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1. Obviously, the service "commuting to work" also requires a road infrastructure. Such infrastructures, however, although representing embodied technology, know-how, materials, and energy services, are only indirectly considered part of the energy system.
2. Exergy defines the maximum amount of work theoretically obtainable from a system as it interacts to equilibrium with the environment. While the energy of 11 litres of water at 80°C and 1 kWh of electricity is approximately the same, it should be obvious that 1 kWh of electricity enables the production of more useful work than the 11 litres of hot water. Exergy, therefore, is a quality measure for different types and forms of energy. Moreover, unlike energy, exergy is not conserved and the initial exergy potential is destroyed by the irreversibility's present in any conversion process. Contrary to energy efficiencies, the use of exergy efficiency relates actual efficiencies to the ideal maximum. Although this maximum can never be reached, exergy efficiencies provide a means to identify those areas with the largest improvement potentials or applications where there is a mismatch between the energy service and the energy supplied to provide that service.
3. Useful exergy is defined as the exergy supplied by the service conversion technology (e.g. the mechanical energy at the wheel of an automobile engine, the heat supply to a room by a radiator, or the luminosity of a light bulb), while the corresponding services could be measured in person kilometres travelled, the desired temperature in a room, or adequate illumination for reading.
4. Generating efficiencies are based on the current OECD production mix, which is dominated by thermal power plants.
5. The overall efficiency from crude oil production to the supply of gasoline to an internal combustion engine of a vehicle is, on average, 80 per cent. The overall efficiency of hydrogen produced for the same vehicle, while depending on the primary energy source and subsequent conversion steps, is certainly lower. For example, one possible source-to-currency onboard pathway commences with nuclear-generated electricity, which is used to split water electrolytically into hydrogen and oxygen. The hydrogen then is liquefied (using nuclear electricity) and distributed to the filling station, stored, and dispensed to the cryogenic tank of the vehicle. Based on future technologies, the overall efficiency is expected to range between 20 and 25 per cent. If photovoltaic technology replaces nuclear electricity in this chain at an assumed conversion efficiency of 15 per cent, the overall efficiency of this pathway ranges between 6 and 9 per cent. If the solar radiation is considered free, then the pathway efficiency becomes some 50 per cent. Another pathway could utilize biomass for methanol production. Distribution and dispensing could use the present oil product infrastructures. Onboard the vehicle, the methanol would be re-formed on demand to generate hydrogen. The estimated efficiency is 45-55 per cent.
6. The technologies for effective leakage control exist but are often too capital intensive to be considered economical under present market conditions.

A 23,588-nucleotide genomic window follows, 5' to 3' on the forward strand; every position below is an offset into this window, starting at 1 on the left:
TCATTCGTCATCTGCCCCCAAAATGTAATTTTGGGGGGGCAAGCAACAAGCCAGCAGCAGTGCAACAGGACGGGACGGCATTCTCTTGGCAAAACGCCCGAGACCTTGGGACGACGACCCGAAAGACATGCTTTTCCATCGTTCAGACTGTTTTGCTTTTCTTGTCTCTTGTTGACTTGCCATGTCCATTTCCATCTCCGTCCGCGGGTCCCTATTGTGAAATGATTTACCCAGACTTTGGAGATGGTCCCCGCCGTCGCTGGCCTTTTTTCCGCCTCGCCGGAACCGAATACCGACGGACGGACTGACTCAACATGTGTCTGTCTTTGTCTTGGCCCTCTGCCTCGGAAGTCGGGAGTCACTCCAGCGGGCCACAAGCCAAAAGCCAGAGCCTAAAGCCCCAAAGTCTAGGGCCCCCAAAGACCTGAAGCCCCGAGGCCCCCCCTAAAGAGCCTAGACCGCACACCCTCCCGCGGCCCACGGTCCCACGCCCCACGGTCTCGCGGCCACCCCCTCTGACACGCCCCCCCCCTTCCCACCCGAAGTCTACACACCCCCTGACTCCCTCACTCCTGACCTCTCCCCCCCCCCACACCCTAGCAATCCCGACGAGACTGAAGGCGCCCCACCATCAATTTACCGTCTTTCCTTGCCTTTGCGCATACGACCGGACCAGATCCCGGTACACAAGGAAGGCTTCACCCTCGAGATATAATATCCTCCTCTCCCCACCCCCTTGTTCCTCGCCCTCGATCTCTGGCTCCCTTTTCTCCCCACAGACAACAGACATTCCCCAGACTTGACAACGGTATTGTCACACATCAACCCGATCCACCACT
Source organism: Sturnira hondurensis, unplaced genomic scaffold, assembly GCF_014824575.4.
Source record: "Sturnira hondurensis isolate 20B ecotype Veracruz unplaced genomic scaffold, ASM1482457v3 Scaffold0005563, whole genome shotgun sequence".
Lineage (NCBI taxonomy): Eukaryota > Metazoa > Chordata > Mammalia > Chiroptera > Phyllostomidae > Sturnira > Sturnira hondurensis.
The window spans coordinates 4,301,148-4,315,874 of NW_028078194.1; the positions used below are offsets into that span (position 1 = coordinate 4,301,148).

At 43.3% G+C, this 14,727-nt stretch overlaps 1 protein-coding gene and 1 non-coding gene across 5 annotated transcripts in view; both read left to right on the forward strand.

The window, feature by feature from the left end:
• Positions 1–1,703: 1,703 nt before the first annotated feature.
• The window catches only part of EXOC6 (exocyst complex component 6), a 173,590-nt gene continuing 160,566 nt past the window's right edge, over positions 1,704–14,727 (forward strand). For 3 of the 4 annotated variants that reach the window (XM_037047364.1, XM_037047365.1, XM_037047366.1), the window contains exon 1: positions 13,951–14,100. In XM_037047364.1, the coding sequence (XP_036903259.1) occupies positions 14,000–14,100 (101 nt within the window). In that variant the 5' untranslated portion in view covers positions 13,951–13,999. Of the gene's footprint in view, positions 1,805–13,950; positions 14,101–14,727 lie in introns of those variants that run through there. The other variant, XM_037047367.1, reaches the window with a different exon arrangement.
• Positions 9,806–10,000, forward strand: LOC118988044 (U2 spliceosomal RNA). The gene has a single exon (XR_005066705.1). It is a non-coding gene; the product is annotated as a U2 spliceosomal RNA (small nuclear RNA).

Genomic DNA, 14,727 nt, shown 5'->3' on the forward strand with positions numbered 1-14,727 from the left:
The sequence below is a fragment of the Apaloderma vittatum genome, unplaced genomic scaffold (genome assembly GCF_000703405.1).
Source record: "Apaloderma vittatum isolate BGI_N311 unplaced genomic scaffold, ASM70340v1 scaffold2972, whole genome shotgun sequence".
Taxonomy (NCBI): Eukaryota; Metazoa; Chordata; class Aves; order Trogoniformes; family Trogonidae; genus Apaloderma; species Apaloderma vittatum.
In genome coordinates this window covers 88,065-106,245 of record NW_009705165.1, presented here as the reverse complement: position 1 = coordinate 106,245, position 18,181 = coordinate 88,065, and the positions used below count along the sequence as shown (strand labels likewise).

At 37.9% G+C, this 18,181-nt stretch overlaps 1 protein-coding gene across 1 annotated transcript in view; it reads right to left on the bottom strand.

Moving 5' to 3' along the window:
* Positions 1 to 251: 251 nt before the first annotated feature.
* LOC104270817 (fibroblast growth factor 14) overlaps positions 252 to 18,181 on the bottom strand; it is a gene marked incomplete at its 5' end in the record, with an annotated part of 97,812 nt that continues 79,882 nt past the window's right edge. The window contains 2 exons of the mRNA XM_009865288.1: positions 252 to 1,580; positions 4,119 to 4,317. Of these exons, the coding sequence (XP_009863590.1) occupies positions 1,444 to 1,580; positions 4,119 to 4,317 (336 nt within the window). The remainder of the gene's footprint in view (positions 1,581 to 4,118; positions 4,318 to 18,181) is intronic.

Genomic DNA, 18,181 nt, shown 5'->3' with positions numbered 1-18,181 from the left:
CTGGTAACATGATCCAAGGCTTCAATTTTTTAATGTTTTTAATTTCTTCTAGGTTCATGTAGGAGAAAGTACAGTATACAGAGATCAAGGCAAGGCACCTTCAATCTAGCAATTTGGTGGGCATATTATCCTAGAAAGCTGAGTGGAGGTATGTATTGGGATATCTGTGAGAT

7. There are four routes for a substantial expansion of the role of natural gas in transportation. Two routes use natural gas directly as onboard fuels, i.e. CNG or LNG (liquefied natural gas). The other two routes, methanol and hydrogen, use natural gas indirectly. Although methanol has been promoted as a clean substitute for gasoline, it is unlikely that it will have a major impact on the transportation fuel market. Methanol appears attractive because, unlike the other natural gas options, it is a liquid at ambient conditions and thus can use the existing gasoline distribution and storage infrastructure. Still, the production and use of methanol generates considerable CO2 emissions. Used in internal combustion engines, the greenhouse gas emissions from methanol are comparable to those from oil products, whereas a significant reduction could be achieved after re-formation and use in fuel cells. Large-scale use of fossil-derived methanol is neither compatible with nor in support of objectives such as eco-restructuring, de-materialization, or carbon free energy service production. Fossil-sourced methanol is, therefore, at best an incremental transition solution. However, the outlook for methanol would change markedly if it were biomass sourced.
8. Storage in depleted natural gas and oil fields is another option; the storage capacities, however, are considerably smaller than ocean disposal and are unlikely to offer permanent solutions to CO2 emissions from the long-term use of fossil energy sources.
9. An alternative to growing forests for carbon fixation from fossil fuels, however, is to grow biomass sustainably as an energy substitute for fossil fuels.
10. The United Nations Framework Convention on Climate Change (UNFCCC) addresses the issue of technology and capital transfer from the North to the South under the label Activities Implemented Jointly (AIJ). At the First Conference of the Parties held in Berlin in the spring of 1995, it was decided that a pilot phase should be established for AIJ projects. However, no credits to ANNEX I will occur as a result of GHG emissions reduced or sequestered from activities implemented jointly (UNFCCC 1995).
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Nakicenovic, N., A. Grübber, A. Inaba, S. Messner, S. Nilson, Y. Nishimura, H. -H. Rogner, A. Schafer, L. Schrattenholzer, M. Strubegger, J. Swisher, D. Victor, and D. Wilson (1993) Long-term strategies for mitigating global warming. Energy 18(5), Special Issue.
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6. Fuel decarbonization for fuel cell applications and sequestration of the separated CO2
The challenge of stabilizing the atmosphere
Flue gas decarbonization vs. fuel gas decarbonization
Lifecycle CO2 emissions - without and with CO2 sequestration
Options for sequestering CO2